Every nuclear reactor is a balancing act, where fuel rods are placed close enough to generate the heat needed to generate electricity, constantly monitored to prevent overheating, which would melt the fuel. It requires continuous cooling and highly trained personnel. The reactors themselves are encased in a steel shell and a heavy layer of concrete, apparently designed to withstand projectiles and plane crashes, and to contain the heat of melting fuel in a disaster. The Chernobyl reactors lacked this level of protection, which led to an open air release of radioactive material.
Ukraine has four operational nuclear facilities, including Zaporizhia, according to the IAEA’s Power Reactor Information System database. According to Joshua Pollock of the Middlebury Institute of International Studies in Monterey, there are at least two alarming scenarios that concern experts about sinking nuclear power plants in war zones:
• Although reactors are very tough, their pools, which contain used-but-still-hot fuel rods, are not. If the cooling pool is damaged and stops working, the water will eventually boil, and these fuel rods will catch fire, spewing radioactive particles into the sky. This was a major concern of the Fukushima disaster.
• If a reactor shuts down, loses access to outside power and then loses its backup power, the coolant inside the reactor stops flowing. After a while, the fuel catches fire inside the reactor and releases hydrogen gas. “As we learned in Fukushima, it’s very dangerous,” Pollock said. In that disaster, hydrogen explosions blew off the roofs of the reactor buildings. This led to radioactive gas releases and massive evacuations.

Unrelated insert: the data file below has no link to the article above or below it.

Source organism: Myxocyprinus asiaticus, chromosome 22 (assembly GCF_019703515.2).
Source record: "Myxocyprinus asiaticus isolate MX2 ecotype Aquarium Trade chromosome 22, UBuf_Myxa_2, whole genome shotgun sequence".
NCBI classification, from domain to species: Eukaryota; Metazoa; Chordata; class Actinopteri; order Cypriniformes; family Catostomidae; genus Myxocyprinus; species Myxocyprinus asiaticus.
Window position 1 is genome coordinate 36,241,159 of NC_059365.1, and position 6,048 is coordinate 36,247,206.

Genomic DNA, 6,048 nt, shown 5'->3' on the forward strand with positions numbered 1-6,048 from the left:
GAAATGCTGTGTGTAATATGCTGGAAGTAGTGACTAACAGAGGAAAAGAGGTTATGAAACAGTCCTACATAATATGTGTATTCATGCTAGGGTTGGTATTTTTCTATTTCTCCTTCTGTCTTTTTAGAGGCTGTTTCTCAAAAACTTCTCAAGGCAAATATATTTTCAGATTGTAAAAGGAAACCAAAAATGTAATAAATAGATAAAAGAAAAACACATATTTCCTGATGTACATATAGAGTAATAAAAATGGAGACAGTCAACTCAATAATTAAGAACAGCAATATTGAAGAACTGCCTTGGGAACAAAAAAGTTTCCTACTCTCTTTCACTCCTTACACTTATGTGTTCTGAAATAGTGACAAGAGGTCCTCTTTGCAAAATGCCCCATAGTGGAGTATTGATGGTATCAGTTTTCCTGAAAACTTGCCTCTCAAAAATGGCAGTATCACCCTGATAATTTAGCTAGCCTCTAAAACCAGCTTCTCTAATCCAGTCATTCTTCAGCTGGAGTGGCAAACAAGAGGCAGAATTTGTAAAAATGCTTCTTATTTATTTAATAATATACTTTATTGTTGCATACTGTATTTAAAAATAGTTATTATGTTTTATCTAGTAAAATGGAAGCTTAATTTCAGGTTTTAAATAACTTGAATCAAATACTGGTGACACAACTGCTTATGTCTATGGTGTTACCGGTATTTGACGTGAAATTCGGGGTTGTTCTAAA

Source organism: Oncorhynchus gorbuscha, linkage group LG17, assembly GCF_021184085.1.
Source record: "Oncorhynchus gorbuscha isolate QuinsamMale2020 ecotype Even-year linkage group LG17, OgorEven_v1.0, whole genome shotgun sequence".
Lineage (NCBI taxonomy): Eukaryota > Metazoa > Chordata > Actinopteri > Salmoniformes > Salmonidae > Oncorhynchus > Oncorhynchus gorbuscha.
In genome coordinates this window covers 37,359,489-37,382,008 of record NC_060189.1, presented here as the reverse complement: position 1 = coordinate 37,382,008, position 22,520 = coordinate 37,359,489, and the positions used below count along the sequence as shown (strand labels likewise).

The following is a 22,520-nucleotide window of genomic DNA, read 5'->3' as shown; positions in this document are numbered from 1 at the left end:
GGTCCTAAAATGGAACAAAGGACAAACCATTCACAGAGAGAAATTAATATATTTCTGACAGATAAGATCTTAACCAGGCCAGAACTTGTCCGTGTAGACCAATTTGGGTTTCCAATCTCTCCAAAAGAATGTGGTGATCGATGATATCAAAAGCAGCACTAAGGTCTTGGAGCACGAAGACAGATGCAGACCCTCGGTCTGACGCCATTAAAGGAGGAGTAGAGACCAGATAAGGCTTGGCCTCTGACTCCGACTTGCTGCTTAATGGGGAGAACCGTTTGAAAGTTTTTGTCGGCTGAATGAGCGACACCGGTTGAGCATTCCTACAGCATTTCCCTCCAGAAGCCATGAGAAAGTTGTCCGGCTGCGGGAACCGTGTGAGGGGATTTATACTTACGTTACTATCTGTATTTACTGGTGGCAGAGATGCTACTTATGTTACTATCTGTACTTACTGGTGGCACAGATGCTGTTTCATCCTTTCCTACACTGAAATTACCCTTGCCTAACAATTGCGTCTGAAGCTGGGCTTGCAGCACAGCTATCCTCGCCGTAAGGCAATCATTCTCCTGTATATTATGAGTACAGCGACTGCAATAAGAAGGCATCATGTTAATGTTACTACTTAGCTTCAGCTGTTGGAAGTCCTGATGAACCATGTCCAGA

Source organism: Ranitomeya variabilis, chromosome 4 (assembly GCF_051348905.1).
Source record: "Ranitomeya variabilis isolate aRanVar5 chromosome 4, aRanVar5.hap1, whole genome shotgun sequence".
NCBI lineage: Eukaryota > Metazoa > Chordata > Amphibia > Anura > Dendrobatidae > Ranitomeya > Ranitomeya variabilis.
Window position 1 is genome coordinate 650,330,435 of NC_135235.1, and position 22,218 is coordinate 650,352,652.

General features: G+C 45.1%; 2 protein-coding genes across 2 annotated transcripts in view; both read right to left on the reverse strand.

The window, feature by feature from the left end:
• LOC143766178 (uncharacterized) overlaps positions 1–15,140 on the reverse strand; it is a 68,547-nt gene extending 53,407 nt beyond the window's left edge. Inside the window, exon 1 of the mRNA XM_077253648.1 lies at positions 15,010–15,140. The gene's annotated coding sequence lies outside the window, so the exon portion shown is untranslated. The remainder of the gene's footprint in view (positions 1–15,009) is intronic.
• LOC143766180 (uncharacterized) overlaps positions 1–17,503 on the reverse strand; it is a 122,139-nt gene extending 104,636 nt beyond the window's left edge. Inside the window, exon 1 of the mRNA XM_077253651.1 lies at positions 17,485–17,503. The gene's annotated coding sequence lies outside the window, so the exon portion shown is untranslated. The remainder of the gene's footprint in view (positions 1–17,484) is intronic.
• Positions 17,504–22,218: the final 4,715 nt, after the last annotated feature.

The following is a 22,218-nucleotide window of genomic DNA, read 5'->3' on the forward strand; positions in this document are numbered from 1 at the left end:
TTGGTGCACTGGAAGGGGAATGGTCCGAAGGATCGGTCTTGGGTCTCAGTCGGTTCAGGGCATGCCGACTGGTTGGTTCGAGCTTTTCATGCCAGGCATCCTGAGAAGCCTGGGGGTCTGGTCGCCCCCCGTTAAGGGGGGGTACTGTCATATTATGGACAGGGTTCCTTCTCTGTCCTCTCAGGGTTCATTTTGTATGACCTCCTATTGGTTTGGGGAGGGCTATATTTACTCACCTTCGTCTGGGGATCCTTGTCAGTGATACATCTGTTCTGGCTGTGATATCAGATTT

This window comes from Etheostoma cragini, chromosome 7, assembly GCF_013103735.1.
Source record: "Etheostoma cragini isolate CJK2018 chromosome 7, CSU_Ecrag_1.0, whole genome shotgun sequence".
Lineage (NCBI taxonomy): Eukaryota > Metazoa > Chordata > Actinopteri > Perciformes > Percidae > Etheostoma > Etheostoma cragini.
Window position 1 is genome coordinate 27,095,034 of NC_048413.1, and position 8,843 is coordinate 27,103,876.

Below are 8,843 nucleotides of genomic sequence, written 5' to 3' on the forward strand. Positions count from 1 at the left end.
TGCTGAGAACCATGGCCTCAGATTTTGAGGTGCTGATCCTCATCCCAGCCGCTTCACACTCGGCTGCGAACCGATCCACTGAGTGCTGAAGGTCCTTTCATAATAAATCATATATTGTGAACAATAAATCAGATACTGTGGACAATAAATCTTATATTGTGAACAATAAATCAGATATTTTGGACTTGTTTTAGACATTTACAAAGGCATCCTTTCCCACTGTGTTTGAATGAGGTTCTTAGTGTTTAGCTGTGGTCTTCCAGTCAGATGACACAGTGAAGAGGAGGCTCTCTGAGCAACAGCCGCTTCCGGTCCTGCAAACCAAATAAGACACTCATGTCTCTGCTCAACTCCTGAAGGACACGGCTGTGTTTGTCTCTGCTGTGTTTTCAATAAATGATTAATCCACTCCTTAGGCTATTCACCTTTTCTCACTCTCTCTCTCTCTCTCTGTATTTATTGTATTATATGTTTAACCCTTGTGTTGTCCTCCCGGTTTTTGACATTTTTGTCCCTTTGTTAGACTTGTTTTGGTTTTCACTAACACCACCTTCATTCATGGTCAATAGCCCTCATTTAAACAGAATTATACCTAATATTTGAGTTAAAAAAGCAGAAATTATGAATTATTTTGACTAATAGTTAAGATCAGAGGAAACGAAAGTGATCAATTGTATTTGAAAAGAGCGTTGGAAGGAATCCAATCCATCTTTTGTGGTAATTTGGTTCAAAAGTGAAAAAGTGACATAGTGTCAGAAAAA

There are at least three explanations for Russian forces attacking Zaporizhia at this moment in the week-old invasion of Ukraine, said Melissa Hanham, an open-source intelligence expert affiliated with Stanford University’s Center on International Security and Cooperation. The first is simply in the fog of war, with a Russian invasion force taking every facility in its path, leading to a shootout at the plant. The latter was a deliberate bid to control a high-risk site, similar to the takeover of Chornobyl at the start of the invasion. The IAEA complained that staff at Chornobyl were not compensated for monitoring operations there. A third explanation suggested by Ukrainian officials is that Russia intended to control and cut off electricity to the country as part of its invasion plan.
“If it’s under Russian control, you’re asking for some confidence-building by allowing the IAEA to have access and regular communication with whoever is running it, probably Ukrainian personnel,” Hanham said.